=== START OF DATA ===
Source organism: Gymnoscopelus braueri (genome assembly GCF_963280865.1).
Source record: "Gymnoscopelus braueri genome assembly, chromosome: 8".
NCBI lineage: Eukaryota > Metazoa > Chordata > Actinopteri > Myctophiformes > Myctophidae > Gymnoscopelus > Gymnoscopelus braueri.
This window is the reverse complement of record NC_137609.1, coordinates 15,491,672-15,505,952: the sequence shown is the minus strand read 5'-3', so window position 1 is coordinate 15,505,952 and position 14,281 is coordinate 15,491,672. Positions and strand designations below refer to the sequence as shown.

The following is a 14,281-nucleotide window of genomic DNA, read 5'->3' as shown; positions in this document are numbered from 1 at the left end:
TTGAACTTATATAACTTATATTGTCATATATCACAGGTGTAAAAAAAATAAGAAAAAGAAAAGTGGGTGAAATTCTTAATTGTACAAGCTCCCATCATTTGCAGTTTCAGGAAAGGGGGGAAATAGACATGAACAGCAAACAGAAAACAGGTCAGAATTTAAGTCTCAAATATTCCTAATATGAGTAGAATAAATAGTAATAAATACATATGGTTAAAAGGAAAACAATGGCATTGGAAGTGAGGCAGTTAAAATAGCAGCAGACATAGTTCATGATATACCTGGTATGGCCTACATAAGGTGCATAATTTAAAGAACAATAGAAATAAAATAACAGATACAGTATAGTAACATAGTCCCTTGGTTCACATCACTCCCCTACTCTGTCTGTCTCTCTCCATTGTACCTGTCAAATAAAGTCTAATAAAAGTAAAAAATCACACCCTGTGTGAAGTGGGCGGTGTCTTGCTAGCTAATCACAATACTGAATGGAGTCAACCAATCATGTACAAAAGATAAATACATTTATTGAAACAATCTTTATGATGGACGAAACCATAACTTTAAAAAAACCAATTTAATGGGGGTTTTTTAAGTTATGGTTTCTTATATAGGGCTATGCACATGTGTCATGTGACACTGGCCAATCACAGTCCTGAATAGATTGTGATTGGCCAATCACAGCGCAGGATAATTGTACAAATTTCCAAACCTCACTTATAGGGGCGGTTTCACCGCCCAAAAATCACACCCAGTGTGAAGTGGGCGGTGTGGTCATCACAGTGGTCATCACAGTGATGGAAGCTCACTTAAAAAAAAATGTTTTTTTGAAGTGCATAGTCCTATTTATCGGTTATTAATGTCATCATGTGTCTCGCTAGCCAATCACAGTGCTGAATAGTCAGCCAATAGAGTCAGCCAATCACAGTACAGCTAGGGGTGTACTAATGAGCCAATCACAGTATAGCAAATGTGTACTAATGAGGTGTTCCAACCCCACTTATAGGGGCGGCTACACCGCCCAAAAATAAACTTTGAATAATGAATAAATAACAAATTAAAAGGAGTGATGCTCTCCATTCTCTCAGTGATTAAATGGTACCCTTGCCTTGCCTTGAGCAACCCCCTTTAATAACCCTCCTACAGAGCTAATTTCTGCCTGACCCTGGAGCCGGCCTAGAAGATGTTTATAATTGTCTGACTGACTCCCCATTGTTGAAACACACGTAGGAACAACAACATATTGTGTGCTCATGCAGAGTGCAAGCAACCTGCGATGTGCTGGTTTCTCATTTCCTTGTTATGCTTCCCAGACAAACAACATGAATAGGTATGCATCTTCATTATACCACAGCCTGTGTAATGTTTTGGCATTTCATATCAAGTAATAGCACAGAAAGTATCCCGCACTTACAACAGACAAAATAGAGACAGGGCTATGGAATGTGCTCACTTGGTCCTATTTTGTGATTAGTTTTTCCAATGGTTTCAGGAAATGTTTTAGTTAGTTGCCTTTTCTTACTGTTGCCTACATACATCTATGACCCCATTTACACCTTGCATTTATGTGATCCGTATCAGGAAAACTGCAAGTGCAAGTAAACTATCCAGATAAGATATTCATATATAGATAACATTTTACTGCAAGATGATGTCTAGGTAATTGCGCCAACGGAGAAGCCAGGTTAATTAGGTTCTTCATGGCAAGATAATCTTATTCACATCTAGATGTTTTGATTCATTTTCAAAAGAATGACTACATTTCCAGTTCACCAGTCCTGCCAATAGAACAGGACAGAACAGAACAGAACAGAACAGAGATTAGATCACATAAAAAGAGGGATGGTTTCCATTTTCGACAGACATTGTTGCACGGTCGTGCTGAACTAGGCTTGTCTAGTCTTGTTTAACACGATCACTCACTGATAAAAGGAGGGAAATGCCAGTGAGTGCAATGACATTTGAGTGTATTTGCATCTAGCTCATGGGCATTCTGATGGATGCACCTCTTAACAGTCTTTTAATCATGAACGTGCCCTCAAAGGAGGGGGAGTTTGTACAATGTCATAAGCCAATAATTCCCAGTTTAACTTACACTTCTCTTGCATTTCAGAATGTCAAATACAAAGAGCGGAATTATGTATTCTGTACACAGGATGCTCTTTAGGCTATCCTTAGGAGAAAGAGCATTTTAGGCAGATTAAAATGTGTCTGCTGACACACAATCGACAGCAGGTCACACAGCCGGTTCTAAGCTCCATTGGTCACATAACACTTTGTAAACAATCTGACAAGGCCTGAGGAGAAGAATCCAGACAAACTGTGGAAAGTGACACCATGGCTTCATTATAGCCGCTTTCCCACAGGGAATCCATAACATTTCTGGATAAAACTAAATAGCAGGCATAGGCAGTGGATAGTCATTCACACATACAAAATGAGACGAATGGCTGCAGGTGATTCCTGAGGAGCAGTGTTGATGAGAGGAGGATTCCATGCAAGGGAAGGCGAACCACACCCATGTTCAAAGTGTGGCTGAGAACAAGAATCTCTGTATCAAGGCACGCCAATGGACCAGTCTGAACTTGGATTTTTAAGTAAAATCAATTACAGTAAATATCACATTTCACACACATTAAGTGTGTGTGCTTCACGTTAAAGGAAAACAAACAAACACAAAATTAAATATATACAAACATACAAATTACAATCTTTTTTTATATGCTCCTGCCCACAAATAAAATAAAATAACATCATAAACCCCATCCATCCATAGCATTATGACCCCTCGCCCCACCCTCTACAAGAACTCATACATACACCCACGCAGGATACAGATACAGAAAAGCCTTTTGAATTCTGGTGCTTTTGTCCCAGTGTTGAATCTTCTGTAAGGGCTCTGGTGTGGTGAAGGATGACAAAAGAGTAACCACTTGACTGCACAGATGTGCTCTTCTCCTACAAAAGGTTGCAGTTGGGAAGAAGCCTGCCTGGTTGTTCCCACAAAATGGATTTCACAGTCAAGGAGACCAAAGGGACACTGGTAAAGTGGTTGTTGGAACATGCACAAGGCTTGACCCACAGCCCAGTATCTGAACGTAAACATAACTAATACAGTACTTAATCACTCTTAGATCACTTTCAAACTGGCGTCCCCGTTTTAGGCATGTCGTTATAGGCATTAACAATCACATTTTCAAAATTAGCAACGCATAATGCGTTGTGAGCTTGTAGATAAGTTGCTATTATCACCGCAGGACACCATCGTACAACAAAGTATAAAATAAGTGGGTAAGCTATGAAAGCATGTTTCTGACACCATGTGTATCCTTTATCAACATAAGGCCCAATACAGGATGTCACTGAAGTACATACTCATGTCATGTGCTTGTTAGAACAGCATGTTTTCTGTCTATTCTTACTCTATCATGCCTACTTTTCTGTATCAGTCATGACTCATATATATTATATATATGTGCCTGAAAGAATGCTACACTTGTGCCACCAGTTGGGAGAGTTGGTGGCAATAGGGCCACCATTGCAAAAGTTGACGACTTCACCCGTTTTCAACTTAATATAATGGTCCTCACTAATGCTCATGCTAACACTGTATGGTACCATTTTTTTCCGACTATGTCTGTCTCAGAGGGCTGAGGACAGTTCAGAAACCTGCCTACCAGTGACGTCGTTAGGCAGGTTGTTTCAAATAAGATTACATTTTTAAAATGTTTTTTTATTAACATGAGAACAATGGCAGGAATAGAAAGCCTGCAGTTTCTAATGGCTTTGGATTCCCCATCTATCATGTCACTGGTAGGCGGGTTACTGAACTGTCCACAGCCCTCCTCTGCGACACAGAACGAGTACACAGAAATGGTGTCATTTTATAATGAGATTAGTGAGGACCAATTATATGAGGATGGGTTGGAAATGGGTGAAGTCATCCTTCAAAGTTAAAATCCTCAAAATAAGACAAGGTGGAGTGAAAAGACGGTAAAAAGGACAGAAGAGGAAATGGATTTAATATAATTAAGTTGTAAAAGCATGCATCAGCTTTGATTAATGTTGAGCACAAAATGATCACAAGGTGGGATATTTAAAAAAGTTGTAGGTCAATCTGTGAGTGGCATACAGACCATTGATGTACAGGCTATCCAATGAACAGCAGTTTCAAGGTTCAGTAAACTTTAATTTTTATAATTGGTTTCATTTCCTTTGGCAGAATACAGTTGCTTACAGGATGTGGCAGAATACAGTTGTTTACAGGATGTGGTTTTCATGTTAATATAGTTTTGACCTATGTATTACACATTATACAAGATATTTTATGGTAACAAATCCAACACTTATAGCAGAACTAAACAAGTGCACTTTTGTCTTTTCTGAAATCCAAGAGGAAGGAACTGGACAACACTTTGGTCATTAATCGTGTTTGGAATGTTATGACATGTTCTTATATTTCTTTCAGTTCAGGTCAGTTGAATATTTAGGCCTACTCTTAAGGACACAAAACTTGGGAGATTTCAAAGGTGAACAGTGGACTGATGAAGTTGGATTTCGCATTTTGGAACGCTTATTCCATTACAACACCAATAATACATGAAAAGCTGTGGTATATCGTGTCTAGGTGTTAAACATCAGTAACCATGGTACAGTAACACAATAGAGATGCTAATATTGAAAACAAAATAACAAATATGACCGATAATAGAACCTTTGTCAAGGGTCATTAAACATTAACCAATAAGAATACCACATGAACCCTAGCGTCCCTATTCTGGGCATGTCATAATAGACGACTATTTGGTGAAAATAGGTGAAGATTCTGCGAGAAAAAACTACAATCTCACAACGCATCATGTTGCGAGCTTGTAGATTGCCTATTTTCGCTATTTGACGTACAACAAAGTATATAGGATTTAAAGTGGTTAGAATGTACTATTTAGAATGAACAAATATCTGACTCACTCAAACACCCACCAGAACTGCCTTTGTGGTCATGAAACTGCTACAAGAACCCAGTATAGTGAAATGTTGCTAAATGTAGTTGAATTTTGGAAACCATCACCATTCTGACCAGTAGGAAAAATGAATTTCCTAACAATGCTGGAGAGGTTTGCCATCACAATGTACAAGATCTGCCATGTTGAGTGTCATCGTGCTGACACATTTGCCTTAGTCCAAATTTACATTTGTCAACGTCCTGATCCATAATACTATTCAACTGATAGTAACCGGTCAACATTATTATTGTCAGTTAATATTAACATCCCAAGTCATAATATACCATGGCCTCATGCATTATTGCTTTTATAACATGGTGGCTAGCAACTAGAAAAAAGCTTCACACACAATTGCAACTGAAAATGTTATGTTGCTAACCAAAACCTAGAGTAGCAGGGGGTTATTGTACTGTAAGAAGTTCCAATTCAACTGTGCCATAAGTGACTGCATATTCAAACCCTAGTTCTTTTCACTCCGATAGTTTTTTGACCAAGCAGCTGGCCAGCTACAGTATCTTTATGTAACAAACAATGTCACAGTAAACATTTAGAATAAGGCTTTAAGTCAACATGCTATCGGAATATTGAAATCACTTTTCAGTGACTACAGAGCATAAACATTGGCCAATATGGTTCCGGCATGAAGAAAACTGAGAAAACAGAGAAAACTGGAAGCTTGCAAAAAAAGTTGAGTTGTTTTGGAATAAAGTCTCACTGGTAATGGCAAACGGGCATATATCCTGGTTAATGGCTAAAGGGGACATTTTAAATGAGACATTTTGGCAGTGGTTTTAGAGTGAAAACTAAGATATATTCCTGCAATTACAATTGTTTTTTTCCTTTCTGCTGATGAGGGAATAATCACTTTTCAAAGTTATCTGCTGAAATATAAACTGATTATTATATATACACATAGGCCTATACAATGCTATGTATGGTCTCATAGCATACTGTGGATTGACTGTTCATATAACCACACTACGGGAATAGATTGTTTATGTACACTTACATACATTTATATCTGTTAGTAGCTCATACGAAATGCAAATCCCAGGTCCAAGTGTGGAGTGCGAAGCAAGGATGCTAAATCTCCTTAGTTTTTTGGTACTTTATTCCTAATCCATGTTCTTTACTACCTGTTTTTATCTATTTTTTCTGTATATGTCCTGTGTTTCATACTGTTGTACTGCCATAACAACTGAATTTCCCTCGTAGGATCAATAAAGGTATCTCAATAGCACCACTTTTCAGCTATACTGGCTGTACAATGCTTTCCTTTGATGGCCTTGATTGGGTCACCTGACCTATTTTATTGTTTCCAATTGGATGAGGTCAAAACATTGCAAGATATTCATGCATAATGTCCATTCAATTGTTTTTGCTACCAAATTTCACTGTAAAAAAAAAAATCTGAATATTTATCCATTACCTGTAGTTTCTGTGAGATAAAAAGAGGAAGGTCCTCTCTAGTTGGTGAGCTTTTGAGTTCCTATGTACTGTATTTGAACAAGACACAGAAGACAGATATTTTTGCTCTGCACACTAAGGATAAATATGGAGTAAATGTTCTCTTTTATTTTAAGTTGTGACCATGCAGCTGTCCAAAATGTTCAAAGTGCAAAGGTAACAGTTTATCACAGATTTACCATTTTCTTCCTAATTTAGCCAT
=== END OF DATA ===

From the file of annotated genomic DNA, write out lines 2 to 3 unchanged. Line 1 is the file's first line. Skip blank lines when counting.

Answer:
Source record: "Gymnoscopelus braueri genome assembly, chromosome: 8".
NCBI lineage: Eukaryota > Metazoa > Chordata > Actinopteri > Myctophiformes > Myctophidae > Gymnoscopelus > Gymnoscopelus braueri.